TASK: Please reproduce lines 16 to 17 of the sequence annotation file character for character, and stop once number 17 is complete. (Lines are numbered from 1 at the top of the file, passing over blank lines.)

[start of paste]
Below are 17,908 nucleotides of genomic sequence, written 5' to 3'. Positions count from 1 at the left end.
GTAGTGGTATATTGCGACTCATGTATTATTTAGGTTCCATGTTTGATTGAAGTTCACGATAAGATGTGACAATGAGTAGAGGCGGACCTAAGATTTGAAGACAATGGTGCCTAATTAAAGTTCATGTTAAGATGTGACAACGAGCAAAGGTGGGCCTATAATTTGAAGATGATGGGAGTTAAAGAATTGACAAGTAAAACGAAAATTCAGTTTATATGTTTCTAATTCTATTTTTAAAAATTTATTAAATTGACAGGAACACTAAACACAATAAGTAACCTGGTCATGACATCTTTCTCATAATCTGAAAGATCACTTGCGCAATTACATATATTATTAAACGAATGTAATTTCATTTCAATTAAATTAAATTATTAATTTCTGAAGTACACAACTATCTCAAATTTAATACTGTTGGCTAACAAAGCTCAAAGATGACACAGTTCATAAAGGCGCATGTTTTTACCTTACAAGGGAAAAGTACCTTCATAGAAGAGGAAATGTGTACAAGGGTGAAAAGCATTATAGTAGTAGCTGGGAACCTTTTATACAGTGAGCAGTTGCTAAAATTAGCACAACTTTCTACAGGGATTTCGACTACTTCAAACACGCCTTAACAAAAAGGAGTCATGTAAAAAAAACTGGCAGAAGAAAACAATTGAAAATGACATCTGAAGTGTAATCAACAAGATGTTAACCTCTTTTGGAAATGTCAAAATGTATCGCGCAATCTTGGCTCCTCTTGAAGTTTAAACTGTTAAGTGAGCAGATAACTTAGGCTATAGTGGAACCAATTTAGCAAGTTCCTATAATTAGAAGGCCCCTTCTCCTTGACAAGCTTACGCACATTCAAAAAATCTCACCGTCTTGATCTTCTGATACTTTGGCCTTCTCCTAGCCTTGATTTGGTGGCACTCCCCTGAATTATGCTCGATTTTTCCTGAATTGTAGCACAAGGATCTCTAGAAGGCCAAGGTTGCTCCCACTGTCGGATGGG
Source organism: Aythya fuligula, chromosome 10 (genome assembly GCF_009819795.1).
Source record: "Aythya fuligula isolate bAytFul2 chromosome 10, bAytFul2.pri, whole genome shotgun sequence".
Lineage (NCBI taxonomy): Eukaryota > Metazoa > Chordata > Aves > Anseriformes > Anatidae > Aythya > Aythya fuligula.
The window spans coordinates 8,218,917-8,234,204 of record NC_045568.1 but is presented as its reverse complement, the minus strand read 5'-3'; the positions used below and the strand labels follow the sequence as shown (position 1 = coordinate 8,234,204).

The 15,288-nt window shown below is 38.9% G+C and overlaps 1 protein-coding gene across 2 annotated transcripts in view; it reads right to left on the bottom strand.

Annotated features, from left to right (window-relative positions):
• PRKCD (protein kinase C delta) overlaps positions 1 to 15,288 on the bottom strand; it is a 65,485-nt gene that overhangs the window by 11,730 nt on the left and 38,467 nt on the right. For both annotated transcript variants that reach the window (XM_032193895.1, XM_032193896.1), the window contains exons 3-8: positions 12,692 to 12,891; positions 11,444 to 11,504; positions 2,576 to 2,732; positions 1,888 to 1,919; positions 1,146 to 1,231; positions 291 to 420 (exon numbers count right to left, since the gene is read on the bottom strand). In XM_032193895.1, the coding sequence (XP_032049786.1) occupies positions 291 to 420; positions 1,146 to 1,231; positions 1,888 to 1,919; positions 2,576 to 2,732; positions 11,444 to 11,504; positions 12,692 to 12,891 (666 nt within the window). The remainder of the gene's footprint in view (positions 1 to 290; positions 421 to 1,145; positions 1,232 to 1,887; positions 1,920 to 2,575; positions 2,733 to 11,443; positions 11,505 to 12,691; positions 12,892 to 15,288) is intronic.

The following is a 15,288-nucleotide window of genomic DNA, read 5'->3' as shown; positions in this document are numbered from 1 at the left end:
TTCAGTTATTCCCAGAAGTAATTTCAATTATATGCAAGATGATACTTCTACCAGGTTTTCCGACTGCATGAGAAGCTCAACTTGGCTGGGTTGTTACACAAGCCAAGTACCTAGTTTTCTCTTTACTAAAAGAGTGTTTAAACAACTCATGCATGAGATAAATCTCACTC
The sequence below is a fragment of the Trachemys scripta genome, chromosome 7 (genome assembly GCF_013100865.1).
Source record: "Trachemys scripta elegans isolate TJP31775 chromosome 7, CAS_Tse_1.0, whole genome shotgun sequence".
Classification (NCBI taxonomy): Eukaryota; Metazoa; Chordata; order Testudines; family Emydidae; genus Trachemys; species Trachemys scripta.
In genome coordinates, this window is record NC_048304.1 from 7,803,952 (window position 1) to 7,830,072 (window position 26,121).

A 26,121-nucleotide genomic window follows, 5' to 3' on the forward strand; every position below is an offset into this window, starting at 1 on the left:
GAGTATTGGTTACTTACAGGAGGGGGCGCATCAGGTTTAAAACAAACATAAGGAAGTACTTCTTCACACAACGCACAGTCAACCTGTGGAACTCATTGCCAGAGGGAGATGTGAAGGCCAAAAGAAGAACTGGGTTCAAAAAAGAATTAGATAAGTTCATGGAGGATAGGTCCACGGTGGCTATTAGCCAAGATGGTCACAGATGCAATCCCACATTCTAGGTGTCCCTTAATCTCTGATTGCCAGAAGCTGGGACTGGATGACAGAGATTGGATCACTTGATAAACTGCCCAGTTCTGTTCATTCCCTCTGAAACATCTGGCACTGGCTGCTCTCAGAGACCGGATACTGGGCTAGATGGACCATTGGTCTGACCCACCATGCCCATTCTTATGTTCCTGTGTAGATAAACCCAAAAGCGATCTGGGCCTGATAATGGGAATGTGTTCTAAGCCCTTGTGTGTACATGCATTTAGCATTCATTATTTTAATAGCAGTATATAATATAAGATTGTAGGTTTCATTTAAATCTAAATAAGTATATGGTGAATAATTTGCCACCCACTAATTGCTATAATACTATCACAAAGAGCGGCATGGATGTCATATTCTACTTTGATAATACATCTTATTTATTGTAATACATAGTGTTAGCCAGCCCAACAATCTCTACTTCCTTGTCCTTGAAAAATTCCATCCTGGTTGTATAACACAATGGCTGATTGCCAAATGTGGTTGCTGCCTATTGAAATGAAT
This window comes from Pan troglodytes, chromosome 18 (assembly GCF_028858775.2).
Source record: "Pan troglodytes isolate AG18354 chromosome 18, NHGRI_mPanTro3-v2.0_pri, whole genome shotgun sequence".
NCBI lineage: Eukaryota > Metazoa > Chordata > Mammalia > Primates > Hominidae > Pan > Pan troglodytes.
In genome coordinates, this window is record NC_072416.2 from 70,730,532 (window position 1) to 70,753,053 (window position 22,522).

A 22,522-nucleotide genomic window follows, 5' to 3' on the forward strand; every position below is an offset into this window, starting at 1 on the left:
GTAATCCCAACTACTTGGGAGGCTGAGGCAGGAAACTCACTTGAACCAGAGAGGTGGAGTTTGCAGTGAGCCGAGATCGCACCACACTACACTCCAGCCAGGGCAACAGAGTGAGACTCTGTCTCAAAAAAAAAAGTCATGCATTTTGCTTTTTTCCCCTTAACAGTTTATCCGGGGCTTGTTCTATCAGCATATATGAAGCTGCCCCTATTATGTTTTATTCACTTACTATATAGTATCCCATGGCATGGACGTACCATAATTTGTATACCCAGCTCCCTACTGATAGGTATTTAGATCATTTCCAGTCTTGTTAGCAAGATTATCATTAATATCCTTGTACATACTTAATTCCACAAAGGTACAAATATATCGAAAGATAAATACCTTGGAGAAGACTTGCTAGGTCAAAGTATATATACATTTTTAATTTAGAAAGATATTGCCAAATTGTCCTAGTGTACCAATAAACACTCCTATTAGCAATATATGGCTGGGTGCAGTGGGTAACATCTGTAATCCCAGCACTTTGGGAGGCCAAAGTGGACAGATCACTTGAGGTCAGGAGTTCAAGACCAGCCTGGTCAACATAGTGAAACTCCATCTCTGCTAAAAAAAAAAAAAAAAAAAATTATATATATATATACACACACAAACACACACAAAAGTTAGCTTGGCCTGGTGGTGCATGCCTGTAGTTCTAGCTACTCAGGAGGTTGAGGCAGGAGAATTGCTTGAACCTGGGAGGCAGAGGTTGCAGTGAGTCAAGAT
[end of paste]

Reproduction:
A 26,121-nucleotide genomic window follows, 5' to 3' on the forward strand; every position below is an offset into this window, starting at 1 on the left:
GAGTATTGGTTACTTACAGGAGGGGGCGCATCAGGTTTAAAACAAACATAAGGAAGTACTTCTTCACACAACGCACAGTCAACCTGTGGAACTCATTGCCAGAGGGAGATGTGAAGGCCAAAAGAAGAACTGGGTTCAAAAAAGAATTAGATAAGTTCATGGAGGATAGGTCCACGGTGGCTATTAGCCAAGATGGTCACAGATGCAATCCCACATTCTAGGTGTCCCTTAATCTCTGATTGCCAGAAGCTGGGACTGGATGACAGAGATTGGATCACTTGATAAACTGCCCAGTTCTGTTCATTCCCTCTGAAACATCTGGCACTGGCTGCTCTCAGAGACCGGATACTGGGCTAGATGGACCATTGGTCTGACCCACCATGCCCATTCTTATGTTCCTGTGTAGATAAACCCAAAAGCGATCTGGGCCTGATAATGGGAATGTGTTCTAAGCCCTTGTGTGTACATGCATTTAGCATTCATTATTTTAATAGCAGTATATAATATAAGATTGTAGGTTTCATTTAAATCTAAATAAGTATATGGTGAATAATTTGCCACCCACTAATTGCTATAATACTATCACAAAGAGCGGCATGGATGTCATATTCTACTTTGATAATACATCTTATTTATTGTAATACATAGTGTTAGCCAGCCCAACAATCTCTACTTCCTTGTCCTTGAAAAATTCCATCCTGGTTGTATAACACAATGGCTGATTGCCAAATGTGGTTGCTGCCTATTGAAATGAAT